Review: Autumn: An Anthology for the Changing Seasons

Autumn: An Anthology for the Changing Seasons Autumn: An Anthology for the Changing Seasons by Melissa Harrison
My rating: 4 of 5 stars

As the world turns once again on the equinox, nights draw in, the sunshine from summer has been converted into nature’s bounty, mist rolls over fields and a new smell permeates the sharper mornings. Gone are the acid greens of spring and deeper shades of summer, now we have leaves turning rich reds, bold yellows and mellow browns. The swallows who arrived early summer, zoom across the fields one final time before leaving for Africa. Autumn has arrived.

Just seconds ago I was in a concrete jungle, but now I stand surrounded by damp earth, wood and October’s sepia tones – Will Harper-Penrose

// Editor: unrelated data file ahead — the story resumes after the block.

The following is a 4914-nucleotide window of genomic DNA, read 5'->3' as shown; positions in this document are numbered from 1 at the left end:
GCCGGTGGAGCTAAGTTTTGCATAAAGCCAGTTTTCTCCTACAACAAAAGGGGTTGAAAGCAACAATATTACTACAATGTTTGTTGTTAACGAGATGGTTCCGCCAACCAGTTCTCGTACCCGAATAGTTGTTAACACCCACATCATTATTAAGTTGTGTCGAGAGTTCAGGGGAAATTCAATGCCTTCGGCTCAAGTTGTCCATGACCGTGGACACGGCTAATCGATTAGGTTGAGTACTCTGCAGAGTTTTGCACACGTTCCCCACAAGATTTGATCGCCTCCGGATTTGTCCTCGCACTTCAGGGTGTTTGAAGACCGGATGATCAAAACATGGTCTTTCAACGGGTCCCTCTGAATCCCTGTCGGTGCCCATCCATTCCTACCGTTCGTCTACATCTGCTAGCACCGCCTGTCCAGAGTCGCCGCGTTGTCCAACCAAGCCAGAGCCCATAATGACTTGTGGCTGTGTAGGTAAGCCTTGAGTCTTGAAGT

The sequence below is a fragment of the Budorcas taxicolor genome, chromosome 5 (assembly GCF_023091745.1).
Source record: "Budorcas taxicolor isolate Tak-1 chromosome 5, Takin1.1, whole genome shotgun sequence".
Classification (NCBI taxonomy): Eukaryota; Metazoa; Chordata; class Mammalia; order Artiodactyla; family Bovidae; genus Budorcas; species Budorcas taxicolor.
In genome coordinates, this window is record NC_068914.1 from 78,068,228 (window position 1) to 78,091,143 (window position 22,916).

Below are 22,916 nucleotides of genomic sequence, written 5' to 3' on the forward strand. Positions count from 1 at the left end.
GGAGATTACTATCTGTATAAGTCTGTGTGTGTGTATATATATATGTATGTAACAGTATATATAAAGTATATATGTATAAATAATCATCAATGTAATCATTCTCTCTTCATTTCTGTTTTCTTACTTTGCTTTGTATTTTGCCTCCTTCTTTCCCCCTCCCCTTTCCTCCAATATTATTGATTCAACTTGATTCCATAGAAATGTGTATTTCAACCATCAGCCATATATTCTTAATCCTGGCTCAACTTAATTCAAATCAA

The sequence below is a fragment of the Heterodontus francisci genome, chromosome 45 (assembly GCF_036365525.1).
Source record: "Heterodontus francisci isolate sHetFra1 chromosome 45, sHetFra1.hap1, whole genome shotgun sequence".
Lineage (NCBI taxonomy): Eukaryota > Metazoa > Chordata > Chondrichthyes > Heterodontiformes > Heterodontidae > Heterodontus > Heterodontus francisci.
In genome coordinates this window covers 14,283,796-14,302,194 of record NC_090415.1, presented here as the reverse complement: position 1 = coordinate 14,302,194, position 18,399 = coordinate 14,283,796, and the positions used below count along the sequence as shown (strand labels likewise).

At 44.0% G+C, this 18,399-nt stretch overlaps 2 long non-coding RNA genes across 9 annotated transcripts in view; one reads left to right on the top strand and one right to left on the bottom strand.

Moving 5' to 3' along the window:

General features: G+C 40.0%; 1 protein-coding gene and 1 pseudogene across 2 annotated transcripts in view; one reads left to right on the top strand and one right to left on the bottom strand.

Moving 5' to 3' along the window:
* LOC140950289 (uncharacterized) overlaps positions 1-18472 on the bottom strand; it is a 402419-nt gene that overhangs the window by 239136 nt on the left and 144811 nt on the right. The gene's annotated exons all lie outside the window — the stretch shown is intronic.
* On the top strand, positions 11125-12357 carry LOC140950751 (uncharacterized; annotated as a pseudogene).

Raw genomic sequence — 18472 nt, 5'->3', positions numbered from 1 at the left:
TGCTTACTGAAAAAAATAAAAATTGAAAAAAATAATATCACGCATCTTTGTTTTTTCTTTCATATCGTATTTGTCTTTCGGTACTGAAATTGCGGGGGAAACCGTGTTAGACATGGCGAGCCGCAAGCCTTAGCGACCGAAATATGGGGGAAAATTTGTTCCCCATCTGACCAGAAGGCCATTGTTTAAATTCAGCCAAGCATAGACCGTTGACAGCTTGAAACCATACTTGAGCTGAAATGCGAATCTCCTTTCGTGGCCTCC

So begins the final book in this series of seasons that I have read. Melissa Harrison has again gathered together a fine collection of classic prose and poetry as well as the current stalwarts of our rich seam of nature writing in the UK. Most importantly is bringing to our attention the newest authors and writers who seek their inspiration from their own patch of the natural world. To be honest, they are all good, but there are a few that are outstanding, in particular, Jane Adams, Will Harper-Penrose and Megan Shersby. I am hoping that the chance that all these authors have had to appear in print will pay off in abundance in years to come. If you want a book to read that has those evocative smells and the whiff of bonfire then this is absolutely perfect. Great little book, another beautiful cover and a cracking series.

View all my reviews

Spread the love

2 Comments

  1. DoingDewey

    This sounds like a fun collection! I don't do much seasonal reading, but I like the idea and am considering trying to do more, maybe starting with some cute holiday novels this December 🙂

  2. Paul Cheney

    I don't generally, but this along with the other three in the series seem appropriate. I am only reading one Christmas book this year, A Christmas Cornucopia by Mark Forsyth on the language of Christmas

Leave a Reply

© 2020 Halfman, Halfbook

Theme by Anders NorénUp ↑

%d bloggers like this: